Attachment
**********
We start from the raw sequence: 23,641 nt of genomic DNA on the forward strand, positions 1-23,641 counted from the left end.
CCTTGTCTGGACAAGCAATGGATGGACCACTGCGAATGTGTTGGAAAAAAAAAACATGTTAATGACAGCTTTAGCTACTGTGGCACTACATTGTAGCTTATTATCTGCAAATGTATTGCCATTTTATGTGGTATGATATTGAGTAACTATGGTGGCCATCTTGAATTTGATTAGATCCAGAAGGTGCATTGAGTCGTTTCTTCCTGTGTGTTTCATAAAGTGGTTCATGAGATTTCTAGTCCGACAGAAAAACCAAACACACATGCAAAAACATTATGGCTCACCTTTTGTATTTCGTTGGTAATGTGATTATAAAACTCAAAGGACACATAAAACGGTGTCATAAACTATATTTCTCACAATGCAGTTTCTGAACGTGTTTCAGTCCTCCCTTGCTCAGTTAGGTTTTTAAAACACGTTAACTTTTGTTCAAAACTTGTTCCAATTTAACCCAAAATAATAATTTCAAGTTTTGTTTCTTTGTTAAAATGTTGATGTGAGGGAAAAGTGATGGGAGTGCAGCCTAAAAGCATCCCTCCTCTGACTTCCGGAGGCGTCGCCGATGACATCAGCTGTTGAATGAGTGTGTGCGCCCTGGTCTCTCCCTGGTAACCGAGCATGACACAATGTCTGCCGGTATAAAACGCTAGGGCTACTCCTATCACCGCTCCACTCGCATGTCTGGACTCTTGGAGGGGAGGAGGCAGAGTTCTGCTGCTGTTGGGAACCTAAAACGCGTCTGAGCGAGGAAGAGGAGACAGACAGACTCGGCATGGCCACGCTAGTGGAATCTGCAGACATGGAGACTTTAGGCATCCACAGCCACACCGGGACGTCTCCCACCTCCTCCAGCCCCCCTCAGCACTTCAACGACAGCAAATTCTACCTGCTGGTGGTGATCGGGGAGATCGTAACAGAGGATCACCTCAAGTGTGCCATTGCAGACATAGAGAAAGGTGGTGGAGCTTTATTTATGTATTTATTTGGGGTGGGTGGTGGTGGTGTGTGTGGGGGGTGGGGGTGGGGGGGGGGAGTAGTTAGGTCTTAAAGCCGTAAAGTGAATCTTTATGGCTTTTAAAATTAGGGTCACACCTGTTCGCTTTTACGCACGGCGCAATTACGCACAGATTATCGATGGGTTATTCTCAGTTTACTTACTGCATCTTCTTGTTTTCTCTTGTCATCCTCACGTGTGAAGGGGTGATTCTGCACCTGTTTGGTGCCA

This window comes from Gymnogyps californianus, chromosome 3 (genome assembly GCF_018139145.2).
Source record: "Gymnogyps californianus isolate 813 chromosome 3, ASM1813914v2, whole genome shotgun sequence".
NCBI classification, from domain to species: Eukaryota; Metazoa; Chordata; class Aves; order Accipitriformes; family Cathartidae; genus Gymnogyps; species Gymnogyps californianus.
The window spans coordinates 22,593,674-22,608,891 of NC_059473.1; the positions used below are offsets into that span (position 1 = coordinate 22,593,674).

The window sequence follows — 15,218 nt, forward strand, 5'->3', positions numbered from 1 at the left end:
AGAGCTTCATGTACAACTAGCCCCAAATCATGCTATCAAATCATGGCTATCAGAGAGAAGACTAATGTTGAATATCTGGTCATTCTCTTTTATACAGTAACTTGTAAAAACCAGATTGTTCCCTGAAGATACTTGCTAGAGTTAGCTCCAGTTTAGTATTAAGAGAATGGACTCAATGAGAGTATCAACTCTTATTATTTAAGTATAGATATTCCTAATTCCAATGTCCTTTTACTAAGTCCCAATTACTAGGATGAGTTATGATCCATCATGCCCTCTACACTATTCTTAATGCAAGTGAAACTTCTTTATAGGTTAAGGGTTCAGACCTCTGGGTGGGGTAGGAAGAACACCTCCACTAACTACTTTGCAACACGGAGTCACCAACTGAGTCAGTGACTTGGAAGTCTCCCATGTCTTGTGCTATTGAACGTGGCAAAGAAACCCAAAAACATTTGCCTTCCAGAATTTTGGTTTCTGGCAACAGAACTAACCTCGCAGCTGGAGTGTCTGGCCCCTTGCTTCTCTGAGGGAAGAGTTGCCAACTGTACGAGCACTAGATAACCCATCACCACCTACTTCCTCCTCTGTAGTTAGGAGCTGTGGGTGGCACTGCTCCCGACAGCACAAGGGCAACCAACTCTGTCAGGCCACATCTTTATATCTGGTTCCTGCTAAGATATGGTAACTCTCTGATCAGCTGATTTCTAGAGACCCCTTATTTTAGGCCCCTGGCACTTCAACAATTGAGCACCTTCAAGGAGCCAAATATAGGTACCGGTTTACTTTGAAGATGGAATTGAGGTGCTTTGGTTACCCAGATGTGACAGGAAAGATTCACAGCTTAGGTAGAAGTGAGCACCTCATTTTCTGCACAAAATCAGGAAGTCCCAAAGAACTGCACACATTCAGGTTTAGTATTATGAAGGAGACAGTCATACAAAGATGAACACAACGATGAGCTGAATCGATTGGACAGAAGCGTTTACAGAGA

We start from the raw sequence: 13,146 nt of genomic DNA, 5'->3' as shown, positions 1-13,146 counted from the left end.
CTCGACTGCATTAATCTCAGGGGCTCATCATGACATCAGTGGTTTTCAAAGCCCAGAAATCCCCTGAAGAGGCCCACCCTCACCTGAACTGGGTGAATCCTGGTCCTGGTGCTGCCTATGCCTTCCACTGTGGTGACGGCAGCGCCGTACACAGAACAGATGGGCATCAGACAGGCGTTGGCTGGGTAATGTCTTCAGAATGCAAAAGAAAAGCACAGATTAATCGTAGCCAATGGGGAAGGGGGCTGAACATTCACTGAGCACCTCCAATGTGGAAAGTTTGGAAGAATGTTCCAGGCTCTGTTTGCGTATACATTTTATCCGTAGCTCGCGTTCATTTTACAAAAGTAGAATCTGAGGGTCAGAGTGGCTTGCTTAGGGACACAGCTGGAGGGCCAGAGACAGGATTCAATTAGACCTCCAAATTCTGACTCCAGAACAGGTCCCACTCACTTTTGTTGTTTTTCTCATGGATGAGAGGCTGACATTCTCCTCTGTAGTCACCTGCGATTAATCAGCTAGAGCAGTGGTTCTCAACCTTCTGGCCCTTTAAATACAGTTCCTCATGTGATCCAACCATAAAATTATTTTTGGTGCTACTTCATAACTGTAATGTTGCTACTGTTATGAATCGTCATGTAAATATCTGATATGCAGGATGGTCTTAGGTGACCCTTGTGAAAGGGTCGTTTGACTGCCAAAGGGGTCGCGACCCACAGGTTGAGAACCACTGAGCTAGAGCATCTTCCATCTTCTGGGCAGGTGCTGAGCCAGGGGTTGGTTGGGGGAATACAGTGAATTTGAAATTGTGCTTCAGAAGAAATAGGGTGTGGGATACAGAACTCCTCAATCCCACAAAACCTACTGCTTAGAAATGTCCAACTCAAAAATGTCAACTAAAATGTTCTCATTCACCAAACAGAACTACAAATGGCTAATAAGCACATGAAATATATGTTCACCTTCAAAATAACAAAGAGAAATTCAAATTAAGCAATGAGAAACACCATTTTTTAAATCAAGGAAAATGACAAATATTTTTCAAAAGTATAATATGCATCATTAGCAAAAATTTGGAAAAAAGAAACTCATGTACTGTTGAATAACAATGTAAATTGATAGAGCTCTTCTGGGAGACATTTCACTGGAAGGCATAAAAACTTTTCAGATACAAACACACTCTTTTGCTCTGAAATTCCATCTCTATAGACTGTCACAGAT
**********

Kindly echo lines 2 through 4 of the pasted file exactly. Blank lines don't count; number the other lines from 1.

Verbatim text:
CCTTGTCTGGACAAGCAATGGATGGACCACTGCGAATGTGTTGGAAAAAAAAAACATGTTAATGACAGCTTTAGCTACTGTGGCACTACATTGTAGCTTATTATCTGCAAATGTATTGCCATTTTATGTGGTATGATATTGAGTAACTATGGTGGCCATCTTGAATTTGATTAGATCCAGAAGGTGCATTGAGTCGTTTCTTCCTGTGTGTTTCATAAAGTGGTTCATGAGATTTCTAGTCCGACAGAAAAACCAAACACACATGCAAAAACATTATGGCTCACCTTTTGTATTTCGTTGGTAATGTGATTATAAAACTCAAAGGACACATAAAACGGTGTCATAAACTATATTTCTCACAATGCAGTTTCTGAACGTGTTTCAGTCCTCCCTTGCTCAGTTAGGTTTTTAAAACACGTTAACTTTTGTTCAAAACTTGTTCCAATTTAACCCAAAATAATAATTTCAAGTTTTGTTTCTTTGTTAAAATGTTGATGTGAGGGAAAAGTGATGGGAGTGCAGCCTAAAAGCATCCCTCCTCTGACTTCCGGAGGCGTCGCCGATGACATCAGCTGTTGAATGAGTGTGTGCGCCCTGGTCTCTCCCTGGTAACCGAGCATGACACAATGTCTGCCGGTATAAAACGCTAGGGCTACTCCTATCACCGCTCCACTCGCATGTCTGGACTCTTGGAGGGGAGGAGGCAGAGTTCTGCTGCTGTTGGGAACCTAAAACGCGTCTGAGCGAGGAAGAGGAGACAGACAGACTCGGCATGGCCACGCTAGTGGAATCTGCAGACATGGAGACTTTAGGCATCCACAGCCACACCGGGACGTCTCCCACCTCCTCCAGCCCCCCTCAGCACTTCAACGACAGCAAATTCTACCTGCTGGTGGTGATCGGGGAGATCGTAACAGAGGATCACCTCAAGTGTGCCATTGCAGACATAGAGAAAGGTGGTGGAGCTTTATTTATGTATTTATTTGGGGTGGGTGGTGGTGGTGTGTGTGGGGGGTGGGGGTGGGGGGGGGGAGTAGTTAGGTCTTAAAGCCGTAAAGTGAATCTTTATGGCTTTTAAAATTAGGGTCACACCTGTTCGCTTTTACGCACGGCGCAATTACGCACAGATTATCGATGGGTTATTCTCAGTTTACTTACTGCATCTTCTTGTTTTCTCTTGTCATCCTCACGTGTGAAGGGGTGATTCTGCACCTGTTTGGTGCCA

This window comes from Gymnogyps californianus, chromosome 3 (genome assembly GCF_018139145.2).
Source record: "Gymnogyps californianus isolate 813 chromosome 3, ASM1813914v2, whole genome shotgun sequence".